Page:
For most performers who want to get into movies, the path is to Los Angeles. Very few stars get the call in Gallatin, Tenn. But for Henry Cho, the best move was back to his roots, his friends and his family. Things seem to be working out for the easygoing Cho, a Korean American who was born in the Volunteer State and who went into stand-up comedy in 1986 with the specific goal of getting into films. "I lived in Hermosa Beach for about six years," he recalled recently from his farm in Gallatin.
NEWS
August 25, 1999
POETRY Drop by the Ugly Mug Cafe, 261 N. Glassell St., Orange, for a poetry reading. Tonight. 8. (714) 997-5610. COMEDY Comedian Henry Cho performs at the Irvine Improv, 4255 Campus Drive. Tonight. 8:30. (949) 854-5455. $12-$15. LECTURE Docents from the Long Beach Aquarium discuss programs they offer. Oak Canyon Nature Center, Anaheim Hills. 7 tonight. (714) 998-8380. Free. CHILDREN Gary Francisco presents an interactive Gold Rush musical show. Garden Grove Regional Library. Thursday. 3:30 p.m.
NEWS
April 28, 1994 | GLENN DOGGRELL, Glenn Doggrell writes about comedy for The Times Orange County Edition
Tennessee native Henry Cho likes to tell audiences about growing up as the "only Asian guy in, like, four states" and how he hated playing army, because the teams were always the same: "All my buddies would go, 'OK, it's the neighborhood against you.' " But in retrospect, it wasn't such a bad deal. Cho, who headlines at the Irvine Improv through May 1, didn't know it at the time, but he was laying the groundwork for what would become a specialized niche in a highly successful stand-up career.
NEWS
January 13, 1994 | GLENN DOGGRELL, Glenn Doggrell writes about comedy for The Times Orange County Edition.
Much has been made about Henry Cho's unique niche in comedy: He's the only full-blooded Korean working the circuit who was born in Tennessee. He is also very funny, and that's what he prefers to dwell on. Which is why the first thing he does is address his audiences' slack-jawed stares. "Howdy. How y'all doin'?" Cho typically asks a crowd in his opening remarks. "I know what may be going through your mind right now.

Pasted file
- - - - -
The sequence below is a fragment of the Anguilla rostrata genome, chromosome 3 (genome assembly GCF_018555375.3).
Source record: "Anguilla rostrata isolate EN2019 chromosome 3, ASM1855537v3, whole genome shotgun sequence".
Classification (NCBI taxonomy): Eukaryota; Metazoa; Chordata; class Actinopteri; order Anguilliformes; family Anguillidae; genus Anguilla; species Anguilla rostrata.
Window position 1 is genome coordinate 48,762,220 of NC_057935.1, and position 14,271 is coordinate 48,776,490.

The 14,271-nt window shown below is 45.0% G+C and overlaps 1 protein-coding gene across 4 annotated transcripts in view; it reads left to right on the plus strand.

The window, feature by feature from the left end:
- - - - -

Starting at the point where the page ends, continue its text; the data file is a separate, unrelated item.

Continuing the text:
ENTERTAINMENT
September 24, 1993 | GLENN DOGGRELL, TIMES STAFF WRITER
Most comedians would kill for a good hook. Rodney gets no respect. Gallagher loves his watermelons. Roseanne is a domestic goddess. But for Henry Cho, his hook is also his cross to bear. He's a full-blooded Korean, born in Tennessee. And by his account, that makes him a South Korean, a rarity on the comedy circuit. "A lot of people say, 'You've got a great character.' Well, it's not a character; it's me," he told The Times earlier this year. "If I could, I'd just move on (and not do it)."
NEWS
April 15, 1993 | DENNIS McLELLAN, Dennis McLellan is a Times staff writer who regularly writes about comedy for OC Live!
Rodney Dangerfield has his tie-tugging "I don't get no respect" image. Judy Tenuta has her accordion-toting "petite flower" persona. And comedian Henry Cho has his own gimmick: himself. "Howdy. How ya'll doin'?" the cowboy boot-clad Cho says in his heavy Southern drawl. "I know what may be goin' through your mind right now. Just let it soak in a second or two because there's something wrong with this picture, ain't there? I'm full-blooded Korean, but I was born in Knoxville, Tenn.
ENTERTAINMENT
July 25, 1992 | JON MATSUMOTO
Stand-up comedian Henry Cho was born and raised in Knoxville, Tenn. He played high school baseball and dated cheerleaders. Indeed, with his deep, east Tennessee drawl and down-home nature, he is very much the All-American Southern boy. However, Cho also happens to be a second-generation Korean-American. And when the 30-year-old funny man performs on stage, he's often faced with an incredulous audience. Most comedy clubgoers just can't seem to fathom how an Asian-American can talk like that.
ENTERTAINMENT
February 23, 1990 | MARK CHALON SMITH
Pat Hazell may do a little juggling here, some meager sleight-of-hand there, but his touchstone is the whimsical territory of stand-up comedy, often the gauzy region of being young and growing up. Hazell started roughly at the Improv on Tuesday (he headlines through Sunday), but that could have been because Henry Cho, the comic who preceded him, turned in such a solid set. Cho's sly work raised the ante, and Hazell may have felt the pressure.
ENTERTAINMENT
July 13, 2000
COSTA MESA 10am Theater Antoine de Saint-Exupery's "The Little Prince" must be the most cerebral children's story ever written: a tale of a lone aviator who crash-lands in the Sahara Desert and meets a mystical boy with a lifetime of experience in heaven and earth.